Visible to the public Mobile Device Software: Model-Based Architectures and Examples

10:30-11:30, Wed. 24 April
Jonathan Sprinkle (University of Arizona)
Target Audience: Software engineers, UML users

This tutorial is a step-by-step approach to understanding software used by mobile devices, within the context of model-based design. Mobile device apps are widely viewed as a success, but even successful developers who attempt to program these devices using their existing knowledge may be daunted by the new terminology and unclear starting points. This is due to the informal nature of the documentation, which is potentially advantageous to novice coders, but which can be frustrating to experienced coders, who want to know how to map their current knowledge to these new platforms and APIs.

This tutorial focuses on performing this mapping, and explicitly aims to help make these devices and their APIs accessible in terms of the high-level models that govern their behaviors and many of their designs. Participants who want to learn about the high-level software concepts in mobile device programming, and how those concepts map to canonical UML models will benefit from the presentation of those concepts as part of the tutorial.

The following list of topics will be covered and feature prominently during the tutorial:

  1. Common mobile software patterns. Model-View- Controller, Delegate, and other design patterns.
  2. UML-based mobile software models. The majority of the documentation in both Android and iOS uses only informal models. The tutorial will repackage many high-level architectures as UML models, which makes them more accessible.
  3. Mapping common behaviors to architectures and pat- terns. Nearly everyone has seen how mobile apps can utilize gestures and respond to screen rotation informa- tion. This section will focus on what portions of the design implement these desired behaviors.
  4. Utilizing sensors. GPS, accelerometers, gyroscopes, cameras: all of these sensors are accessed through various design patterns, and this tutorial will discuss those patterns within the context of UML diagrams.
  5. Data models Using the data models as prescribed by the iOS and Android APIs means the ability to rapidly use various visualization and editing classes. This portion of the tutorial will discuss how such designs can be used to rapidly take advantage of these built-in features.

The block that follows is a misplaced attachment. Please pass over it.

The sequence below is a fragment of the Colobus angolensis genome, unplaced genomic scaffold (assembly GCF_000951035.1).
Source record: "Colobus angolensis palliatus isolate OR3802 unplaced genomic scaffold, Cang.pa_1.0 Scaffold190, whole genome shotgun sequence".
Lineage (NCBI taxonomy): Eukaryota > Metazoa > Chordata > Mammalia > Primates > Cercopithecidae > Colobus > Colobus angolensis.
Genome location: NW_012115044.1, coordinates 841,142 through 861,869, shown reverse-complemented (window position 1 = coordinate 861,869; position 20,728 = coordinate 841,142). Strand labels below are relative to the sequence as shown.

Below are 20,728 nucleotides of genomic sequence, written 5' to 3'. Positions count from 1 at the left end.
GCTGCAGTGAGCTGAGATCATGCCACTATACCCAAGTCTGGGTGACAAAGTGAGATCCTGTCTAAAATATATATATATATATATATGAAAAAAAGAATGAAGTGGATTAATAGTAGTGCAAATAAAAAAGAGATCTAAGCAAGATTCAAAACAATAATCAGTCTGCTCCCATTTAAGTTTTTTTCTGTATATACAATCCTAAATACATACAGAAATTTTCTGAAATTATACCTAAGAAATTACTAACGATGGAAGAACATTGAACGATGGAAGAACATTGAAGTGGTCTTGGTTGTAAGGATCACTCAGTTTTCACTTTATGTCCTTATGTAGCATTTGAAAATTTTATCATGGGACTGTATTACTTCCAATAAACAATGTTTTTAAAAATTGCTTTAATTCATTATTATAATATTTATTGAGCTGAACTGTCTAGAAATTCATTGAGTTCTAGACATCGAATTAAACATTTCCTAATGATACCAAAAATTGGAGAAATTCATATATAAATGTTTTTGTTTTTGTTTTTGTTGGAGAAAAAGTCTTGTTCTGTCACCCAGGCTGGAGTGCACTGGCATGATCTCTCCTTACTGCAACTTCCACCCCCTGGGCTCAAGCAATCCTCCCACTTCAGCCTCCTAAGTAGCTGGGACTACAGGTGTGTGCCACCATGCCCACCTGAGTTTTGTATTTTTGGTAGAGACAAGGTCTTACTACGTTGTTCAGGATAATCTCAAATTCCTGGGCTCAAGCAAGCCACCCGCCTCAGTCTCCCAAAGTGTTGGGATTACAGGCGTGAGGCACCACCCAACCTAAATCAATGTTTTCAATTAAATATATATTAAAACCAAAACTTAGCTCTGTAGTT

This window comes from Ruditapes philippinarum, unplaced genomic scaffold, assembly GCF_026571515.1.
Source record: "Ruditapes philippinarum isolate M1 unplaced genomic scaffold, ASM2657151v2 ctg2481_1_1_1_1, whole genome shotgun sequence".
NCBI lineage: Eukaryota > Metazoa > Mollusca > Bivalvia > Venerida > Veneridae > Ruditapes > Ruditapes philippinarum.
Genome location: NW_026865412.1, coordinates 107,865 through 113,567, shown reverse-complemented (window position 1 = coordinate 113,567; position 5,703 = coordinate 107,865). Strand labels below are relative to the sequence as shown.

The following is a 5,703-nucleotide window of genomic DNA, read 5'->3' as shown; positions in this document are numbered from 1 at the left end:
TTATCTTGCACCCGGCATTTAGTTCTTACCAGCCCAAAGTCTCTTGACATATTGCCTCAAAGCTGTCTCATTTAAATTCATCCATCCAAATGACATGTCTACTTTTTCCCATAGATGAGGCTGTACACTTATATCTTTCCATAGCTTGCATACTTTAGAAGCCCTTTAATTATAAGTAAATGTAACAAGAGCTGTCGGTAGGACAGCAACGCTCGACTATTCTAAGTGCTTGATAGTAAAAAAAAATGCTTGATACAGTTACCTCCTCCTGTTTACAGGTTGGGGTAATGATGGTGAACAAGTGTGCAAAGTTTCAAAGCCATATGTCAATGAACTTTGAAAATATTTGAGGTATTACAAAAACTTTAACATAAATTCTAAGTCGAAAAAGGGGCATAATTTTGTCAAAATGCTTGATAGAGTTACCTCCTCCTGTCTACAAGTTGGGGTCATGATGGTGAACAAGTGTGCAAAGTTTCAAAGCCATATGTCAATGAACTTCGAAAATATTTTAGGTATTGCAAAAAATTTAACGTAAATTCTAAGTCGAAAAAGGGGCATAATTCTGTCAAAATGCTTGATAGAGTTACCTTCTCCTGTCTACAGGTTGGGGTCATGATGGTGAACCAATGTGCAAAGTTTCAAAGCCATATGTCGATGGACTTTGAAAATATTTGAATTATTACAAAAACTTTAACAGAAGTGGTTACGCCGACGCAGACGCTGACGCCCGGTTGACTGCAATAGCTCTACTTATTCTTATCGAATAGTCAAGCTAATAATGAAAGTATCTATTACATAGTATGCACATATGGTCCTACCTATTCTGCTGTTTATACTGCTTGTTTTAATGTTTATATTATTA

6. Integration with software synthesis tools. The final portion of the tutorial addresses how domain-specific modeling and other tools can be used to synthesize some (or all) of the code required to go from models to mobile devices.

Before you arrive

If you are participating in this tutorial, please visit in order to download and install software necessary for you to write the examples and follow the steps during the tutorial.

About the Speaker

Dr. Jonathan Sprinkle is an Assistant Professor of Electrical and Computer Engineering at the University of Arizona. In 2013 he received the NSF CAREER award, and in 2009, he received the UA's Ed and Joan Biggers Faculty Support Grant for work in autonomous systems. In 2005, Dr. Sprinkle was selected as one of 108 Regional Finalists for 11-19 highly competitive positions of White House Fellow. Until June 2007, he was the Executive Director of the Center for Hybrid and Embedded Software Systems at the University of California, Berkeley.

His research is in the area of intelligent autonomous systems, including UAVs, UGVs, and hybrid systems. Building blocks for this are in domain-specific modeling, metamodeling, and generative programming. Dr. Sprinkle was the co-Team Leader of the Sydney-Berkeley Driving Team, a collaborative entry into the DARPA Urban Challenge with partners Sydney University, University of Technology, Sydney, and National ICT Australia (NICTA). In 2004, he led a team from UC Berkeley which autonomously flew against an Air Force pilot in autonomous pursuit/evasion games in the Mojave Desert at Edwards Air Force Base (the UAV successfully targeted the human pilot). In his teaching career spanning Arizona, Berkeley, and Vanderbilt, he has taught or largely assisted in the graduate courses on mobile phone software design, hybrid systems, unmanned systems, and model-integrated computing.

Dr. Sprinkle graduated with the Ph.D. from Vanderbilt University in August 2003, and with his M.S. in August 2000. He graduated with his BSEE in cursu honorum, cum laude, from Tennessee Tech University in Cookeville, TN, in May 1999, where he was the first graduate of the Computer Engineering program, and the first Electrical Engineering double major.